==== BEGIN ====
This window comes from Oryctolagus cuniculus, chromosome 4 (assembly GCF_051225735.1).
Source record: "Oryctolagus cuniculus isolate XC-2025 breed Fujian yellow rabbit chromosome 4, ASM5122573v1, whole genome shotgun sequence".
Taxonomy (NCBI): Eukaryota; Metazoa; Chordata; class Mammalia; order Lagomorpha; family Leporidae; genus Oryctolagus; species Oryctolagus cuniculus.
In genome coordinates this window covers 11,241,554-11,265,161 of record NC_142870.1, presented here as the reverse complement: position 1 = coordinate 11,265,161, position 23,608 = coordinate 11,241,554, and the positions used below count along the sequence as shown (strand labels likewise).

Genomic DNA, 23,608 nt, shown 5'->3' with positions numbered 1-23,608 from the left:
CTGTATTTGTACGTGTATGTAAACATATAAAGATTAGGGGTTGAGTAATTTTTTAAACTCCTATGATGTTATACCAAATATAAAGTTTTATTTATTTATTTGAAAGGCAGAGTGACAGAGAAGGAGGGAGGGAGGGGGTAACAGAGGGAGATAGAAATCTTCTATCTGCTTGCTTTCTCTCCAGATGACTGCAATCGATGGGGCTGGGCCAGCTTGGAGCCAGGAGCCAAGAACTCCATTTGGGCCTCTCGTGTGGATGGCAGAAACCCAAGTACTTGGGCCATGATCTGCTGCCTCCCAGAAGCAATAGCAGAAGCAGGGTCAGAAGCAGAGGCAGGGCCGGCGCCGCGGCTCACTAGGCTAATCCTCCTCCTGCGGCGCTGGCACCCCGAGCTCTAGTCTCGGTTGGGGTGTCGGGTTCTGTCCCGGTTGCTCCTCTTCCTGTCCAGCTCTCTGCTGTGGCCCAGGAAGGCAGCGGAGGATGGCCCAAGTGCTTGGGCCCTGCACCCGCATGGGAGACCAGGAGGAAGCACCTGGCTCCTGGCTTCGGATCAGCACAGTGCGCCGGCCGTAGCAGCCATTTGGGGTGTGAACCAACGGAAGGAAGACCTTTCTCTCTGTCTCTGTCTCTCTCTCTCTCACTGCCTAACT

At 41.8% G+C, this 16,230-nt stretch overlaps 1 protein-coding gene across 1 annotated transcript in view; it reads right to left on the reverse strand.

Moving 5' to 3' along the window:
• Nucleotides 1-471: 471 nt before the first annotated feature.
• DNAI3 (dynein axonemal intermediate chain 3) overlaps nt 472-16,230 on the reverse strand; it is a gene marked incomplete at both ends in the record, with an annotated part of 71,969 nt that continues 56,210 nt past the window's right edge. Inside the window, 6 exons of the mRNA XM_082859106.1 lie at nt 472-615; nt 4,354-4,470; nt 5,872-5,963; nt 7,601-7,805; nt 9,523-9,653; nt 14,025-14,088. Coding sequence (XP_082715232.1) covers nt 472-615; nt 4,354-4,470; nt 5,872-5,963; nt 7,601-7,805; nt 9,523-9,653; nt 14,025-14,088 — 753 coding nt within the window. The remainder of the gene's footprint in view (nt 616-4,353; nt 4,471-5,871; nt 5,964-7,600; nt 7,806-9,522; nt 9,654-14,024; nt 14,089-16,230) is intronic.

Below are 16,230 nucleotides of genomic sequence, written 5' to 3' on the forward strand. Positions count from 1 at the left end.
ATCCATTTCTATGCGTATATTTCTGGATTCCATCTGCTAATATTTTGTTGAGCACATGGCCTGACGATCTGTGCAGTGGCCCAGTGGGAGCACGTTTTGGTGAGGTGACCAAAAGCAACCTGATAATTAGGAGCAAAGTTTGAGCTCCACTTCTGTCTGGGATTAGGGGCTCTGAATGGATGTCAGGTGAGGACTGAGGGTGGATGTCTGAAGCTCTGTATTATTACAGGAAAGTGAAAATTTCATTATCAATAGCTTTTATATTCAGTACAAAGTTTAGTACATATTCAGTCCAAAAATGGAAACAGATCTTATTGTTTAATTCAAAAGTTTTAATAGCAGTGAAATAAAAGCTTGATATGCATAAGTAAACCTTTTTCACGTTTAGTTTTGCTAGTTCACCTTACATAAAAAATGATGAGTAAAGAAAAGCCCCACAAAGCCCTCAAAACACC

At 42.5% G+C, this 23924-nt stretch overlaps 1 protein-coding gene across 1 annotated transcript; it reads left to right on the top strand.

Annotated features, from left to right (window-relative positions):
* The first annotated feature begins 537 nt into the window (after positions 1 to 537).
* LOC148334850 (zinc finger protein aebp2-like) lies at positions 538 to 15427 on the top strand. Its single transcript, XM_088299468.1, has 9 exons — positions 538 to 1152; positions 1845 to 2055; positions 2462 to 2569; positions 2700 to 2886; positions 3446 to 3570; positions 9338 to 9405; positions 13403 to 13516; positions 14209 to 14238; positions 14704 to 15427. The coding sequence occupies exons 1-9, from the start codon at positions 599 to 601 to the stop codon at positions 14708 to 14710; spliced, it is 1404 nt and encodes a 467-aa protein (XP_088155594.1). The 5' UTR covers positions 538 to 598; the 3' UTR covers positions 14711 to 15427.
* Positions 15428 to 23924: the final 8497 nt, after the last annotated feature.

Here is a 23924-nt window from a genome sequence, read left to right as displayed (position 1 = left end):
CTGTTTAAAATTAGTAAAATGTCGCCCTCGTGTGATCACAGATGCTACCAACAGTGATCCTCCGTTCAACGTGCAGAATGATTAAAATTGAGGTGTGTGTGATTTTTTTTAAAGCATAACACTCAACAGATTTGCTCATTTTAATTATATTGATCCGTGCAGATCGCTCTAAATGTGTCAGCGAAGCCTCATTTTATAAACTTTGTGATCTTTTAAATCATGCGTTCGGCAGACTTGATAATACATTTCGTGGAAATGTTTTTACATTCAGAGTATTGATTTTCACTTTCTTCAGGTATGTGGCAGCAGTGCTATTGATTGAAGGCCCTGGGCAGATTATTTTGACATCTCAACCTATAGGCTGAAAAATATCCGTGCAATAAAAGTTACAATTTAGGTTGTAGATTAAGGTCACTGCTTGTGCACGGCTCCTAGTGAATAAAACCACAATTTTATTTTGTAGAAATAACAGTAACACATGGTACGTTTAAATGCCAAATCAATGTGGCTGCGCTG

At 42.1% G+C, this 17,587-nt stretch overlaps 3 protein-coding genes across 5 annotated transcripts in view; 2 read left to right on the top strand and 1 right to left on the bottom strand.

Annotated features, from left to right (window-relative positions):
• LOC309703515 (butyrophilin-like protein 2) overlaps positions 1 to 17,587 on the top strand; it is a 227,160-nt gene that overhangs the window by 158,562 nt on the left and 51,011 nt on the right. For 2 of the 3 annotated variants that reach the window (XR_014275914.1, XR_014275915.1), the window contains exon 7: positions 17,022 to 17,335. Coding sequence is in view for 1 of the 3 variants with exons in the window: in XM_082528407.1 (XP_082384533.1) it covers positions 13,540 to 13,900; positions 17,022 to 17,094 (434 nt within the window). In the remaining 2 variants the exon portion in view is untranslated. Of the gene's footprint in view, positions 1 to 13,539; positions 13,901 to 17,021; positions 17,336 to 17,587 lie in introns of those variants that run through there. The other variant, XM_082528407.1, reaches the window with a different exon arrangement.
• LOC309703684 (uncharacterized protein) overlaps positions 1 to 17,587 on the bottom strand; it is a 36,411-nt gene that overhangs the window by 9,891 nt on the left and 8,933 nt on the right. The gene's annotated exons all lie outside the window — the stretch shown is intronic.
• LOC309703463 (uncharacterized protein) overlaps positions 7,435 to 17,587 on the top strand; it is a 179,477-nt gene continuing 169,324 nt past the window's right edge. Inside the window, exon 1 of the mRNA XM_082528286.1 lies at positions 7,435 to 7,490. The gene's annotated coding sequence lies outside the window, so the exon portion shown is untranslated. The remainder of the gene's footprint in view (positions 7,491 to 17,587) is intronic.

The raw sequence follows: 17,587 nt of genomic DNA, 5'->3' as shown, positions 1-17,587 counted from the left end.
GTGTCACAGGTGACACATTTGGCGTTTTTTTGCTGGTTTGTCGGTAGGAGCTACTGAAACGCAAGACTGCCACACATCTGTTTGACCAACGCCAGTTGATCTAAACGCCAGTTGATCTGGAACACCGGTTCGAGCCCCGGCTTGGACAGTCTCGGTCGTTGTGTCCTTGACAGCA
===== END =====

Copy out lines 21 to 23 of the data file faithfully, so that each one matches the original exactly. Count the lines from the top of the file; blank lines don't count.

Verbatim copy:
Annotated features, from left to right (window-relative positions):
• LOC309703515 (butyrophilin-like protein 2) overlaps positions 1 to 17,587 on the top strand; it is a 227,160-nt gene that overhangs the window by 158,562 nt on the left and 51,011 nt on the right. For 2 of the 3 annotated variants that reach the window (XR_014275914.1, XR_014275915.1), the window contains exon 7: positions 17,022 to 17,335. Coding sequence is in view for 1 of the 3 variants with exons in the window: in XM_082528407.1 (XP_082384533.1) it covers positions 13,540 to 13,900; positions 17,022 to 17,094 (434 nt within the window). In the remaining 2 variants the exon portion in view is untranslated. Of the gene's footprint in view, positions 1 to 13,539; positions 13,901 to 17,021; positions 17,336 to 17,587 lie in introns of those variants that run through there. The other variant, XM_082528407.1, reaches the window with a different exon arrangement.
• LOC309703684 (uncharacterized protein) overlaps positions 1 to 17,587 on the bottom strand; it is a 36,411-nt gene that overhangs the window by 9,891 nt on the left and 8,933 nt on the right. The gene's annotated exons all lie outside the window — the stretch shown is intronic.